Industry Canada's mandate is broad in nature, with responsibility for approximately 50 distinct pieces of legislation and over 80 programs and initiatives involving all levels of government and multiple professional stakeholders. The Department works, inter alia, on matters related to industry and technology, trade and commerce, science, consumer affairs, corporations and corporate securities, competition and restraint of trade, weights and measures, bankruptcy and insolvency, patents and copyright, investment, and small business and tourism.
In addition to its headquarters and other offices in the National Capital Region, the Department has five regional offices (Pacific, Prairie and Northern, Ontario, Quebec, and Atlantic), located in Vancouver, Edmonton, Toronto, Montréal and St. John's, respectively. The Department's regional presence also encompasses the Federal Economic Development Initiative of Northern Ontario (FedNor), 10 sub-offices and numerous district offices. Regional networks of staff (e.g., the Competition Bureau, Measurement Canada, the Office of the Superintendent of Bankruptcy Canada, and Spectrum Management and Telecommunications) enable the Department to deliver distinct services to clients across Canada.
In addition, to help deliver on its strategic objectives, Industry Canada partners with other government departments to offer businesses and consumers a variety of programs and services.
In the 2009 Budget, the Government announced the launch of several new initiatives and programs. A number of these were assigned to Industry Canada to implement and manage, in particular, the Knowledge Infrastructure Program, the Marquee Tourism Events program, the Recreational Infrastructure Canada Program, and the Southern and Eastern Ontario Development Programs. As a result, the Department realigned itself to better meet its increased responsibilities and respond to the Government's priorities. To learn more, visit Industry Canada, Canada Business and Canadian Consumer Information Gateway.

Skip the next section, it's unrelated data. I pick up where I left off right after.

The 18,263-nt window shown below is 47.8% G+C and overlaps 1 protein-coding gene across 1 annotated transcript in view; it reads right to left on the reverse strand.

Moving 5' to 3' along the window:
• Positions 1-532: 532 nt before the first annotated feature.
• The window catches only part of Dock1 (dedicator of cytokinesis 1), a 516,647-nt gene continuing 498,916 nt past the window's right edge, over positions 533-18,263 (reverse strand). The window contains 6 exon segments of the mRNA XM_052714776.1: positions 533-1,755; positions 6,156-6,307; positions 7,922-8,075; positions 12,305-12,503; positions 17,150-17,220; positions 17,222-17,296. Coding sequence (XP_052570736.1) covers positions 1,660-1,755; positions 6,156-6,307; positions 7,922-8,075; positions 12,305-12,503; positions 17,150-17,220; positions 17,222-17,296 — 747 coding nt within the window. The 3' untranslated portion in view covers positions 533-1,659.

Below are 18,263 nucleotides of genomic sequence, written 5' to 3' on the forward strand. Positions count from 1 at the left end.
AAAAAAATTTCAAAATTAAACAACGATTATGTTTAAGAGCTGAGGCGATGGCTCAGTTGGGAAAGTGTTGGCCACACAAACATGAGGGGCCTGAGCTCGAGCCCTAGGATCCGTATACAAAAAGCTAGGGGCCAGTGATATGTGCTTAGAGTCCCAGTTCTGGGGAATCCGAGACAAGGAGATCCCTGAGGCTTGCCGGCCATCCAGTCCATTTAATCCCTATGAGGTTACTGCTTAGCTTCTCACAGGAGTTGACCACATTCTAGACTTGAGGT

In 2008–09, by virtue of its mandate, Industry Canada played and continues to play an important role in implementing and advising on the Government of Canada's economic policy agenda, particularly in light of the ongoing economic slowdown in Canada and around the world. This has generated significant public interest in the activities of the Department.
Industry Canada employs approximately 5 800 employees across Canada and is broken into several sectors with distinct responsibilities to deliver its key priorities. Each sector is responsible for searching and retrieving documents responsive to official access requests received under the Access to Information Act and Privacy Act (ATIP). However, Information and Privacy Rights Administration (IPRA) is legally responsible for implementing and managing the ATIP program and services for Industry Canada, including decisions on the release or non-release of information pursuant to the legislation.
The closely intertwined relationship between effective information management and compliance with the provisions of the ATIP legislation led to the decision in 2007 that IPRA would be best positioned within the Information Management Branch (IMB) of the Small Business and Marketplace Services Sector (SBMS).
As one of the larger sectors, SBMS represents slightly more than 20 percent of the department's employees. Its mission is to foster business and consumer confidence in the marketplace, as well as small business competitiveness, by championing and administering responsive legislation, policies, programs and services.
Information Management Branch